Wrestling isn’t MMA or boxing. Titles in wrestling are not just a prize for the best fighter but a hugely important part of the storytelling process. It’s a source of huge conflict, jealousy for those who don’t hold it, and a target on the back of whoever is the Champion.
In the past huge conflict has occurred between Superstars just to get their hands on the WWE Championship.
Vince McMahon spent the whole of 1998 trying to keep the title as far away from Austin as possible. Steve’s whole journey through that year was about fighting against every obstacle Vince threw his way until that obstacle became so huge that Austin failed. Then it became about getting that Championship back however necessary.
Fans loved this chase and the stories it told created space for the likes of Mankind, The Rock, and Triple H to flourish because the storyline allowed them to play huge roles.
With the Universal Championship, this simply has never happened.
When Brock took the belt with him off TV, it stopped functioning as a story device; at least a competent one.
WWE didn’t really know how to maintain the presence of the title during this period and it harmed the main event scene on Raw more than it helped it.
It also had the side effect of harming the natural rise of Superstars who could have benefitted from being given a full title program.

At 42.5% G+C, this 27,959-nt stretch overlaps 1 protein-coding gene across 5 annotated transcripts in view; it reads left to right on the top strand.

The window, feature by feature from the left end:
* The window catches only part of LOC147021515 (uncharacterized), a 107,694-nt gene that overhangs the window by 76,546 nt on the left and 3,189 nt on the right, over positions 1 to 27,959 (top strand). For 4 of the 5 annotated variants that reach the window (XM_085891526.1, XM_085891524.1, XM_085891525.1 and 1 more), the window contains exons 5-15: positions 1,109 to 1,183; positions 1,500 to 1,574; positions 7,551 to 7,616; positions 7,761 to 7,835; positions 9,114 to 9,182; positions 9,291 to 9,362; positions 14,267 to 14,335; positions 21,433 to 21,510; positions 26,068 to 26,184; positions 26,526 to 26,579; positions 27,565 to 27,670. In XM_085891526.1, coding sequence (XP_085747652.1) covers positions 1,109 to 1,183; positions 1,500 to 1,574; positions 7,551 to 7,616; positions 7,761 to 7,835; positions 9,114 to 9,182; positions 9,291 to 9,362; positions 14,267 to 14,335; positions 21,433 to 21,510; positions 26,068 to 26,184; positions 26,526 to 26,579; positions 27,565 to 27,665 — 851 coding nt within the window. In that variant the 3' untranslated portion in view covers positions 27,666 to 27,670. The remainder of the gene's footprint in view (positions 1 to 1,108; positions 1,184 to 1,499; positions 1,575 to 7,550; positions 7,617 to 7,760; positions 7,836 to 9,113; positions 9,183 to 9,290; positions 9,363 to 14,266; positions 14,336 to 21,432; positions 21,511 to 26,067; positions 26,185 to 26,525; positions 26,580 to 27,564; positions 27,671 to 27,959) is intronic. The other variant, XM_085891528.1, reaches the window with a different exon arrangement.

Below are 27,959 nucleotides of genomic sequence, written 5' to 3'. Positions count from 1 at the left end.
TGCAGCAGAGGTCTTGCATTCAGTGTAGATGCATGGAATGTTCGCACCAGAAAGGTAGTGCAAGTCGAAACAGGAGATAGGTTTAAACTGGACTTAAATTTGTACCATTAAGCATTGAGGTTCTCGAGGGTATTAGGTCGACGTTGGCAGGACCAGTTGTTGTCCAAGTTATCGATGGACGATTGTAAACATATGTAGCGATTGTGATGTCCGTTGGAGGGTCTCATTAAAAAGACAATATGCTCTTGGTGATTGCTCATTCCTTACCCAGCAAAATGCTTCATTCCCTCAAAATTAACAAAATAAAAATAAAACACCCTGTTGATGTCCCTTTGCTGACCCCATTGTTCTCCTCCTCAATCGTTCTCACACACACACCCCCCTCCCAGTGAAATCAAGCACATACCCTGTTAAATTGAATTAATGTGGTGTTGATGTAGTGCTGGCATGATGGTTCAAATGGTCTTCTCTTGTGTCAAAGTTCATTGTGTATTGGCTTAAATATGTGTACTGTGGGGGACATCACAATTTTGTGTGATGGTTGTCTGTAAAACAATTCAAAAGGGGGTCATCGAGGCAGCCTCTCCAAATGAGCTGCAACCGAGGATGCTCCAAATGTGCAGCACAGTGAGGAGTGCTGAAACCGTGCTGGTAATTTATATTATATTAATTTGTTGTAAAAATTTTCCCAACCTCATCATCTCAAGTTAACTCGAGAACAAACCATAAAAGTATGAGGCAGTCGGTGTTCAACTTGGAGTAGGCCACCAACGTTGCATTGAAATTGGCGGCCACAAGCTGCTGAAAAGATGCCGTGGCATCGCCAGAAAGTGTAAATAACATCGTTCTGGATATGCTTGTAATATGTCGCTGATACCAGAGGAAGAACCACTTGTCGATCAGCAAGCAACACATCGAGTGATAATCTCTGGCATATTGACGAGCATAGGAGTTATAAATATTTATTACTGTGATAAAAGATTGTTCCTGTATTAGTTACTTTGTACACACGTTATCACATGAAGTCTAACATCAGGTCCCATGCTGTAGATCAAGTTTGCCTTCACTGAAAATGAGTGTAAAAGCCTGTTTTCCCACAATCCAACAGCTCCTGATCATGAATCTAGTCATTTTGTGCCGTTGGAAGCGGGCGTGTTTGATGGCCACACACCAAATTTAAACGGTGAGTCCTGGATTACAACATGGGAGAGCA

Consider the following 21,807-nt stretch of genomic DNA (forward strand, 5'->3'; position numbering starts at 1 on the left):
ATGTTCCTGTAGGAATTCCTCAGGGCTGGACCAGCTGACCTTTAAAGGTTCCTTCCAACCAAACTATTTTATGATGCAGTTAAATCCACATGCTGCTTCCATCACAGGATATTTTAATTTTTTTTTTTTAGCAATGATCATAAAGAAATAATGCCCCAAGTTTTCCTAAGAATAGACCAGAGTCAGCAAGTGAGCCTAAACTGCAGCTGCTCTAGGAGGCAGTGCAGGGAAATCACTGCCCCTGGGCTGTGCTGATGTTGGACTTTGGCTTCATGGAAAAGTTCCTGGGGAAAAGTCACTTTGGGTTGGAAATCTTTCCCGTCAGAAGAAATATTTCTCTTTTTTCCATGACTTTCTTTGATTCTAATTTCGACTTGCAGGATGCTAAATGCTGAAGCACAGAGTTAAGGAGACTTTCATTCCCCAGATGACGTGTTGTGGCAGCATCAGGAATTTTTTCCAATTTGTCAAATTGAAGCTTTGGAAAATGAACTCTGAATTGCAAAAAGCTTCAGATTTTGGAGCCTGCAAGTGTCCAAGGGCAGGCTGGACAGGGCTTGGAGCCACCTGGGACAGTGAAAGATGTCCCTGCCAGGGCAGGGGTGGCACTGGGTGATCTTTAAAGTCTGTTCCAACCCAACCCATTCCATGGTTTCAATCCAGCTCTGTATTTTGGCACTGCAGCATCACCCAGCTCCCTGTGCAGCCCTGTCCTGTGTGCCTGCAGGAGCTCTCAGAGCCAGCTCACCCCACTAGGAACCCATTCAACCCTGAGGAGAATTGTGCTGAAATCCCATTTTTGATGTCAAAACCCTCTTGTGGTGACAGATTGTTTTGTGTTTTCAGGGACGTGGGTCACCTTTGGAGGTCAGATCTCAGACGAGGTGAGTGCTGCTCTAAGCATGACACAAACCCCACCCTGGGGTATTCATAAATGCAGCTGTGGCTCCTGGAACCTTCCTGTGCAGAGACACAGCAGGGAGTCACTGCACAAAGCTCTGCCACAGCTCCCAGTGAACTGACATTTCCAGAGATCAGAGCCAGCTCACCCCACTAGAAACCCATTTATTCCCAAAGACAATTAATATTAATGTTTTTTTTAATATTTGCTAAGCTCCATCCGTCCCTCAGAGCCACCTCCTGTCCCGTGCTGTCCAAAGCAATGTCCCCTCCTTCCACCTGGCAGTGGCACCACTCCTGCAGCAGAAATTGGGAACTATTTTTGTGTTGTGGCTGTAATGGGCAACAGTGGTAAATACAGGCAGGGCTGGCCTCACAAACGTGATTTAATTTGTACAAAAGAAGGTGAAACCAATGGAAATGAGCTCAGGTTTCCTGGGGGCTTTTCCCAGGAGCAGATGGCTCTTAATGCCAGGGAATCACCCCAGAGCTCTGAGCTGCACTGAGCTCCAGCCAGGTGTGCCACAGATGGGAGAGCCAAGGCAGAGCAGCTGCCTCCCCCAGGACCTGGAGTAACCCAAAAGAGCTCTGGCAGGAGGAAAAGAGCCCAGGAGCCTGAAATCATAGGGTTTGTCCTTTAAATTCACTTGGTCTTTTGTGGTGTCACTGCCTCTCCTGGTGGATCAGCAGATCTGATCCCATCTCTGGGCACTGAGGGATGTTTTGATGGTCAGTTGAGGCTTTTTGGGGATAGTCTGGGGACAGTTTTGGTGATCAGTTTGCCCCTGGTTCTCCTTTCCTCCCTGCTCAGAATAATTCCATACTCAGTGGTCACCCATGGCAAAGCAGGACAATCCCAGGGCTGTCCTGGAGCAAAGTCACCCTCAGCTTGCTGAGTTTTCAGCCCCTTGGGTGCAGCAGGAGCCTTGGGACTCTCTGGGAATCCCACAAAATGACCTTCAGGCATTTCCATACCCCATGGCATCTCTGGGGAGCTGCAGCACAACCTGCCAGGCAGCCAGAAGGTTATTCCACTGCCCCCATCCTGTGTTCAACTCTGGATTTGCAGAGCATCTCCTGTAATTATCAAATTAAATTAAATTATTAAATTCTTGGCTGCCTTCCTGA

Braun Strowman broke out during this period as one of the hottest acts in WWE. Fans were clamoring to see him capture the Universal Championship but it never came to pass.
If a title is meant to elevate and showcase the best of WWE, this was a major failure.
Even now in mid-2020, Braun Strowman’s reign with the Championship has fallen completely flat.
The belt feels insignificant in the grander scheme, a prop that has only been defended twice in four months and might as well have not existed for all the good it’s done Braun. It doesn’t help that it feels like Braun is waiting to drop the title to Roman Reigns when he returns.
Ultimately this is the problem with the Universal Championship. It’s a title that doesn’t elevate the holder and a title that fans don’t rate it as they should.
Seth Rollins attempted to course-correct this by pitching himself as the Championships savior but that ultimately fell flat when his Universal Title run hit its own problems, namely Baron Corbin.
How does one go about fixing a problem like the Universal Championship?
The obvious answer is to treat the belt with more reverence. Instead of slapping it on Goldberg just to lose in a three-minute match, maybe build a Superstar from within the current roster who fans want to see lose the Championship.
Make the Universal Title feel like a prize that everyone should want.
Perhaps more importantly, tell stories with the title that elevate it and the people fighting for it. Instead of having people say they’re going to make the Championship feel important, actually deliver that.
There are plenty of guys on the WWE roster who could fill this role perfectly yet WWE seems almost scared to let this happen. Instead of creating new stars, the company tries to rehash old ideas; even if there’s diminishing returns on that.
When the first match that comes to mind featuring the Universal Title is a Hell in a Cell match that might go down as the worst of all time; it’s no wonder that fans don’t view the title with importance.
The Universal Title could still be a great championship but WWE needs to re-evaluate how it uses the belt.
Ultimately a championship fans don’t care about is a championship that doesn’t benefit anyone.
Not even Goldberg.